After sparking off a frenzy among investors in many countries, the bitcoin came to be viewed as a risky proposition following the fall of Japan-based Mt. Gox - once the world's largest bitcoin exchange.
Noting that bitcoins are not legal tender, the US market watchdog has said the use and exchange of this virtual currency could be restricted by any government.
Issuing the alert, SEC's Office of Investor Education and Advocacy said it is to make investors aware about the potential risks of investments involving bitcoin and other forms of virtual currency.
"A new product, technology, or innovation - such as bitcoin - has the potential to give rise both to frauds and high-risk investment opportunities," the alert said.
"Potential investors can be easily enticed with the promise of high returns in a new investment space and also may be less skeptical when assessing something novel, new and cutting-edge," it noted.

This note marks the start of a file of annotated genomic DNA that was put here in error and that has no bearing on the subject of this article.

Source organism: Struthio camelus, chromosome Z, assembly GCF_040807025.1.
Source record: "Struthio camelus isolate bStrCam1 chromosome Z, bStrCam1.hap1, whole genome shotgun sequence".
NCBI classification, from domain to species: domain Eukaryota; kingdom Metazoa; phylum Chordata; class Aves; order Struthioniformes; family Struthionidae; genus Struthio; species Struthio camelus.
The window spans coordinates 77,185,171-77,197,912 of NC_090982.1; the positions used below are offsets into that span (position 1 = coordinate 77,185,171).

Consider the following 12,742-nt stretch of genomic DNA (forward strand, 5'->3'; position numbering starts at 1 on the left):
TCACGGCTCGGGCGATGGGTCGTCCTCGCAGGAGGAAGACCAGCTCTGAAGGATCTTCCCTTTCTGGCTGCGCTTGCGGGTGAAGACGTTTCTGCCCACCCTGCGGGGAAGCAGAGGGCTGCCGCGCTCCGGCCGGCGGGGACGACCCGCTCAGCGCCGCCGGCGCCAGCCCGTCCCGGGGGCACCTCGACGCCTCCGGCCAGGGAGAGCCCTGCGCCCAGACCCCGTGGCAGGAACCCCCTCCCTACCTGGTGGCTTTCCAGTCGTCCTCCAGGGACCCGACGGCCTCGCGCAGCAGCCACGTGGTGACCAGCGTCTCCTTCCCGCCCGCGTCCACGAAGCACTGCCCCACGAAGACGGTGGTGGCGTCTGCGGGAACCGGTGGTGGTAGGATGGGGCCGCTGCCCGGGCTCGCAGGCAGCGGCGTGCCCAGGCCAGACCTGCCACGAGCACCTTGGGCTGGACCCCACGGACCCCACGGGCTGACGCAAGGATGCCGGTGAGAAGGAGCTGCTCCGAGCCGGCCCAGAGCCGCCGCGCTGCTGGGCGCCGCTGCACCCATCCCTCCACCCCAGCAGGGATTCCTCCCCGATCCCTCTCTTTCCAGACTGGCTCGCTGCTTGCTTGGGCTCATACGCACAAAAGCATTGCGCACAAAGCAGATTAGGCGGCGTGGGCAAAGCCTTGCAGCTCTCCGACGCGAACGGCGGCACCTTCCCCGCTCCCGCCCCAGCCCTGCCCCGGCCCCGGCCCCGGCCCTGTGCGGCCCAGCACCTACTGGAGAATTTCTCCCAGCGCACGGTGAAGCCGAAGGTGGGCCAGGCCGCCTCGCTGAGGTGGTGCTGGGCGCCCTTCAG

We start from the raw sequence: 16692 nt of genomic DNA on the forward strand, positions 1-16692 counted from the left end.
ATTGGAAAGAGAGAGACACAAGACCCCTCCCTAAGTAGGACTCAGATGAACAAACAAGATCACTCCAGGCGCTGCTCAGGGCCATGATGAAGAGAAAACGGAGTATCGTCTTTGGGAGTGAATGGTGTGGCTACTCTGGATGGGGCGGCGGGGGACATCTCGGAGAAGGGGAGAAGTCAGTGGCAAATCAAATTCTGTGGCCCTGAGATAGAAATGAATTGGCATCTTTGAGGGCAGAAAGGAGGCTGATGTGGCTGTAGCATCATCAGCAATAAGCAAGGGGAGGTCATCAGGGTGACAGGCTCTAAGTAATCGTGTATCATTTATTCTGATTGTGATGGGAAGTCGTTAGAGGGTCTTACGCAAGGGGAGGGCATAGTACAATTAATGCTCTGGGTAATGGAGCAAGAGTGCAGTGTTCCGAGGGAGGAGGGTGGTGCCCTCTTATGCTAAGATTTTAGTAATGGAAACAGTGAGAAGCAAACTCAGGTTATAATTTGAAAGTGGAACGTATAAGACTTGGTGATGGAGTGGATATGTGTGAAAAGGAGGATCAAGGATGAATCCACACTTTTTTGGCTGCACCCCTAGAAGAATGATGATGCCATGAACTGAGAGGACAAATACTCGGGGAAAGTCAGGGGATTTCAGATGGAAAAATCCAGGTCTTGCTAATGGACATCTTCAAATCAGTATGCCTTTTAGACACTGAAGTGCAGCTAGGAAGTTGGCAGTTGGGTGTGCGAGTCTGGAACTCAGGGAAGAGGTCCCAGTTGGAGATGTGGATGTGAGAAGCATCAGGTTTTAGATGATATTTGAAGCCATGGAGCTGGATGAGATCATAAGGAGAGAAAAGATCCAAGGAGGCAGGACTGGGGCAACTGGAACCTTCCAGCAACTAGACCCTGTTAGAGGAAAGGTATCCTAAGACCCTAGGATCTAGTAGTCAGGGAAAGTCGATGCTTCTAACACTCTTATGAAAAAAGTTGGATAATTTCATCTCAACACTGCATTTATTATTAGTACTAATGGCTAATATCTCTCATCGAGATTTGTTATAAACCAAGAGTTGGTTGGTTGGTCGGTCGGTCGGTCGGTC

Flagging off security concerns with regard to this virtual currency, the US regulator noted that bitcoin exchanges may stop operating or permanently shut down due to fraud, technical glitches, hackers or malware.
"Unlike traditional currencies, Bitcoin operates without central authority or banks and is not backed by any government."
This is not the first time American regulators are raising concerns about virtual currencies such as bitcoins. The market regulator had earlier warned about risks related to bitcoins in the context of ponzi schemes.
The Financial Industry Regulatory Authority (FINRA) recently cautioned investors about the risks of buying and using digital currency such as bitcoin.